Milk that has been pasteurized has had not only pathogens destroyed but also a whole slew of hormones, vitamins including folic acid, enzymes required to absorb nutrients (such as lactase – required to digest lactose hence many peoples’ “lactose intolerance” which more accurately is insufficient lactase), omega 3’s, immune boosting factors, and milk proteins are altered. Uht milk which is stable at room temperature for months is the most nutrient depleted since it’s blasted with the highest temperature. However, if you are not keen on drinking raw milk, whole milk still has some nutrients in it that are completely taken out in skim and lower fat milks. These nutrients, namely vitamins A and D, reside in the fat of the milk and are needed to absorb calcium. It has also been shown that in skim or low fat milk, the hormones still present are tipped more towards the androgen side and can cause ovulatory infertility and acne, among other symptoms of heightened androgen levels. That is not true for whole milk.


Meat, especially beef, that has been treated with hormones can cause lower sperm counts in male children since the synthetic hormones ingested can disrupt testicular development. This was shown in moms who ate a lot of beef but a “lot” was not defined. More importantly, cows are herbivores. Their primary food is grass and maybe a little bit of grain towards the end. When they are fed industrial feed it can contain animal by products making omnivores out of herbivores, sickening them with diseases such as mad cow disease. Grain-fed cows also are unhealthy. Grains make their stomachs unnaturally acidic and a particularly troublesome strain of E. coli thrives in that environment, sickening us and the cows. Real meat, like real eggs, has a more yellowish than white tone on the fat from the higher beta-carotene content. Overall, all real meat (i.e., fed its real diet and raised as close to tradition as possible) has higher vitamin, omega 3, beta carotene, and cla (an anticancer fat) content.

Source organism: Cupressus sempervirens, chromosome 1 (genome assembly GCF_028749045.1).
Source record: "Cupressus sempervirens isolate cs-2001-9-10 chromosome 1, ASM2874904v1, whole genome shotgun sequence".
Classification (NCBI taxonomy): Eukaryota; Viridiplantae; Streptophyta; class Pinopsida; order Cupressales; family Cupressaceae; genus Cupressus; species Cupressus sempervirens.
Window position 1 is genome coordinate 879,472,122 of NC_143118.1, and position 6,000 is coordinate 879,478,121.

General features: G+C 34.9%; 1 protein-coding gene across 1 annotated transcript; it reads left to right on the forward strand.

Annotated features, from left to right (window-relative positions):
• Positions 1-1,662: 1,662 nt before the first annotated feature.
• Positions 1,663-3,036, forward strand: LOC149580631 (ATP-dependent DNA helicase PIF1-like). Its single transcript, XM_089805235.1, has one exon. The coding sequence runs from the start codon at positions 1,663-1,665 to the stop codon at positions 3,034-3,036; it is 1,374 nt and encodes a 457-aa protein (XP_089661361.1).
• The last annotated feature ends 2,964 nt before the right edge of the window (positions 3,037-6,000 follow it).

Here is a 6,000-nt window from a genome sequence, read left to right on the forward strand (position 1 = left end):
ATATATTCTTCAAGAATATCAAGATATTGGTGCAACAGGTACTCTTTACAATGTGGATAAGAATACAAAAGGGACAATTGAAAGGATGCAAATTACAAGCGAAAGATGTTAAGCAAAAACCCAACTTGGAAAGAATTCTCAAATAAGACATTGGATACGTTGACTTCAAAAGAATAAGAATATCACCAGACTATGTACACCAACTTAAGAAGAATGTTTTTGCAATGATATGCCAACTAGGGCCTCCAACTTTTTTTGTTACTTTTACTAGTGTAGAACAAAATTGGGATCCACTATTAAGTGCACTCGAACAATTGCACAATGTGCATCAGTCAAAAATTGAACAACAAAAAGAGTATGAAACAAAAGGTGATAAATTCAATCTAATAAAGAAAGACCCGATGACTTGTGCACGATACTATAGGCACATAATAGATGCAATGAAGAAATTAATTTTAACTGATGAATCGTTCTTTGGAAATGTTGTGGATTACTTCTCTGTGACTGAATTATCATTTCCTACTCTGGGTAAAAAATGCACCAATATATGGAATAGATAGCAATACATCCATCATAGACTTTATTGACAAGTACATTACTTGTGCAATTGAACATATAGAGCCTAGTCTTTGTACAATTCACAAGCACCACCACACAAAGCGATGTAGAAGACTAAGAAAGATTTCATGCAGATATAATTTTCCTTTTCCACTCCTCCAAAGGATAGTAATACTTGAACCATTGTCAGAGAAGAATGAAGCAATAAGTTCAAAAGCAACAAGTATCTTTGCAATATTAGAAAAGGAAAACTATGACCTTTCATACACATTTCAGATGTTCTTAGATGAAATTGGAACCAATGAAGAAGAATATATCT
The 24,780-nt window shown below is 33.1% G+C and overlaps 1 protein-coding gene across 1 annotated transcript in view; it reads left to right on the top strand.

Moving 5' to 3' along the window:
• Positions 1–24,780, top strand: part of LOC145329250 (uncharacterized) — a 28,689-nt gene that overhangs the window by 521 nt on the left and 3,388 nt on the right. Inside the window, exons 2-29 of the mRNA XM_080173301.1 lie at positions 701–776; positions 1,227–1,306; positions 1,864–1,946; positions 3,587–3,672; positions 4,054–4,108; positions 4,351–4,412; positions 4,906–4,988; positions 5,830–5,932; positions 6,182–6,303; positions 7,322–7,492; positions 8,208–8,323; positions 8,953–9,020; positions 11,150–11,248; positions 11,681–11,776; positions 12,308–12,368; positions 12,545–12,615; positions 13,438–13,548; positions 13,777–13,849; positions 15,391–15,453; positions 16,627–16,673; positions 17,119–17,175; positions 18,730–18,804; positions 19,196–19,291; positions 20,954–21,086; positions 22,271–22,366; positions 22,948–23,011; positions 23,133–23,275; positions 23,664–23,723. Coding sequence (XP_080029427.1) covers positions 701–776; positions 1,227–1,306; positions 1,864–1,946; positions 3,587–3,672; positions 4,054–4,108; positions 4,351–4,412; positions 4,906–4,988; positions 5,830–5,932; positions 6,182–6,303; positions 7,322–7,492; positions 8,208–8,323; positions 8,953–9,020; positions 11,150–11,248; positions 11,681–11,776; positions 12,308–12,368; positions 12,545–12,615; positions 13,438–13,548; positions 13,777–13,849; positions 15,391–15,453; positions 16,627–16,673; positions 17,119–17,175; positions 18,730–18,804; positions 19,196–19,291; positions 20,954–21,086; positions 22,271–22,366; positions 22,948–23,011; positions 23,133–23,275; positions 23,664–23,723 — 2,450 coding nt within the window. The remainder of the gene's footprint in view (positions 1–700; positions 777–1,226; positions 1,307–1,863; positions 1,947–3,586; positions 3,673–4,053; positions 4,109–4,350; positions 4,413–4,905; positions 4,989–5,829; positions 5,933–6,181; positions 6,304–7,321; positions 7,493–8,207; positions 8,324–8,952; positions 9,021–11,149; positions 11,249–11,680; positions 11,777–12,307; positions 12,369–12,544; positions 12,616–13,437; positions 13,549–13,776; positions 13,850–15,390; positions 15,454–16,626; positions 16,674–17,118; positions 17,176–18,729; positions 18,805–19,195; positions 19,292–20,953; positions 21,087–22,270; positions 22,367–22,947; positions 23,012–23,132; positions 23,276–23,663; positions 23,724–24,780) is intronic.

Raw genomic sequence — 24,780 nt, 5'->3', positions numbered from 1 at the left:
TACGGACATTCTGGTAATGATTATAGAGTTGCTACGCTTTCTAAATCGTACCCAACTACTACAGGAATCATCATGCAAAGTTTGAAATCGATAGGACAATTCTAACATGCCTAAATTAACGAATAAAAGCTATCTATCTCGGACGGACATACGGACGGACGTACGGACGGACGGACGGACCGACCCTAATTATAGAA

Trans fats, commonly found in many processed and restaurant fried foods under the label “hydrogenated”, “partially hydrogenated”, “vegetable shortening”, or “interestified”, causes a host of fertility issues in just small amounts. By law, anything containing less than half a gram can be labeled “no trans fat” but eat 4 servings and you might have just consumed 2 grams. Eat 4 grams and you start seeing the side effects which include increased inflammation, problems with ovulation and early embryo development, and insulin resistance. It can also result in low birth weight, low cream in breastmilk, and interfere with the use of the omega 3’s dha and epa which make up the baby’s brain and eyes. Go for cold-pressed oils instead as those have their vitamins and polyunsaturated  fats (the good ones) left intact.